1. I can sympathize, literally. Canada’s system is somewhat similar to the U.K.’s, although I believe that most of our practitioners are Canadian. However, the wait times in major urban centres is usually much longer than in rural areas.

  2. Don’t worry about posting. Just get your mum sorted. Most of us I’m sure will survive!

    It really bugs the hell out of me when the cut backs are generally made on health and education. Several years ago I broke my menisco bone in my knee, and the only way to be sure was to get a scan. The research I had done myself BTW. The doctor literally laughed at me, and told me there was a 6-7 month waiting list. In the end I asked one of my private students who is a doctor, and she organized a way to get me through it all and I was operated upon pretty quick. But it’s just not right. I wanted to do it right, but in the end I had to pull strings to get things done. (this is the short version of the story BTW!)

  3. As a foreigners point of view having lived in the UK years ago, they used to hire us because we just did the work expected from us and more without complaining. (I’m Dutch born and Kiwi bred BTW. I was a teacher in the UK and Cabin Crew just to mix it up!) No offence meant to any British workers BTW, it was what we were told.

    1. No offence taken. I often feel that the British are one of the laziest, most complaining bunch of workers on Earth, and I am British!

  4. As a lefty American, I really do wonder what the best health care system would be. It’s a quandry from any angle, with rising potential for help combined with rising costs. In our country, things are very odd because a long time ago (I’ve been told in response to wage freezes) healthcare became a perk for work and insurance has been largely tied to employment for a long time, for most middle class workers anyway. And it makes some weird side effects; like since hospitals know they will generally always be negotiating for reimbursement with big old companies, the “list prices” of very ordinary medical things are through the damn roof – because 9 times out of 10, the person never has to pay anything near that. Combine that with the weird back and forth of legitimate need for recourse when a doctor acts incompetently with people looking for malpractice paydays, and things get even more messed up.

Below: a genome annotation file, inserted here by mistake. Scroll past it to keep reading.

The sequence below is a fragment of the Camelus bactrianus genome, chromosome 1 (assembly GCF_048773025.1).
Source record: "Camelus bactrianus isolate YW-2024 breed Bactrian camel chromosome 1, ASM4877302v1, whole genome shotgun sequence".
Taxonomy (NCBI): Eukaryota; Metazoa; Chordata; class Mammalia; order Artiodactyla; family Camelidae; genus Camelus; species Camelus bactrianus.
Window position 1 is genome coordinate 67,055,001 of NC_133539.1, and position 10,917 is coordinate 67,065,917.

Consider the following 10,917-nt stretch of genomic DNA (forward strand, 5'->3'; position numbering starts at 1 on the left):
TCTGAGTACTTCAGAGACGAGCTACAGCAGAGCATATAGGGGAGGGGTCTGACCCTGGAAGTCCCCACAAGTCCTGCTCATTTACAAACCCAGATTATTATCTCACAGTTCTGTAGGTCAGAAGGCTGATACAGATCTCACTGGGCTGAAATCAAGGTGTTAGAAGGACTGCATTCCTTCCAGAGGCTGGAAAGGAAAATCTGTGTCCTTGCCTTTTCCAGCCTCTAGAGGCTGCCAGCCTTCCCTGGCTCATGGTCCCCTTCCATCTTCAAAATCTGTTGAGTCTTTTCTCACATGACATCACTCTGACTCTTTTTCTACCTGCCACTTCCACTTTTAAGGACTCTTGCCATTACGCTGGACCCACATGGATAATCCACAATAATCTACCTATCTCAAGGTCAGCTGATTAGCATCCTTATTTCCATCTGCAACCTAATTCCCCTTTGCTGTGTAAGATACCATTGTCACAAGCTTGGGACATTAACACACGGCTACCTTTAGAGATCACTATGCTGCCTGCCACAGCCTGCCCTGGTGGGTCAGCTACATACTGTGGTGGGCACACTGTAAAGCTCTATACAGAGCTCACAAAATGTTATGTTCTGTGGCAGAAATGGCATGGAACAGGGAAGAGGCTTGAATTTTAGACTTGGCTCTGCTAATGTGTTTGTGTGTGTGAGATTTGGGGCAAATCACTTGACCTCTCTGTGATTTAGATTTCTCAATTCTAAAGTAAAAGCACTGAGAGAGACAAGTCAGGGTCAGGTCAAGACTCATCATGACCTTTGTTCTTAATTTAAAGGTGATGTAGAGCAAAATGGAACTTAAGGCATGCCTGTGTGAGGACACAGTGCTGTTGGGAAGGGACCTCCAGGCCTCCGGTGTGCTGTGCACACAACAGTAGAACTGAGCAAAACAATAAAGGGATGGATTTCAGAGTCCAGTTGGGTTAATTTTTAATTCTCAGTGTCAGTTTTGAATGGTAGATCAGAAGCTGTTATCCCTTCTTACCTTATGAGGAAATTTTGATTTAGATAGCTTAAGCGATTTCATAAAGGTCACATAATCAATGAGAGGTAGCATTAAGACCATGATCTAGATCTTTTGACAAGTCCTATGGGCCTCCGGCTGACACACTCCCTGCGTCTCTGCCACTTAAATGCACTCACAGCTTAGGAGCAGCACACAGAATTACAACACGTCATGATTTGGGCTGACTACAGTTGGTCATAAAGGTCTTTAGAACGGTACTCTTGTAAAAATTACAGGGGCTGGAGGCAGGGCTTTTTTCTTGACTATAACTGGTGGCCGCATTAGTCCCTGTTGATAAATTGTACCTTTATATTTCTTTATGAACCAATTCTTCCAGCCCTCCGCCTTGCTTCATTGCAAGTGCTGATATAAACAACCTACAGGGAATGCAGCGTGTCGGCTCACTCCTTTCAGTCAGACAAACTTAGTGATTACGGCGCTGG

5. A link to a survey of how Canadians view their health care system was part of a story on cbc.ca today. While the focus is on Canadians, many of the charts in the chartbook show all 11 countries surveyed. Those countries are Australia, Canada, France, Germany, the Netherlands, New Zealand, Norway, Sweden, Switzerland, United Kingdom, and United States.

    The original article is at http://www.cbc.ca/news/health/wait-times-cihi-commonwealth-1.3984920
    and the report is at https://www.cihi.ca/en/health-system-performance/performance-reporting/international/commonwealth-fund-survey-2016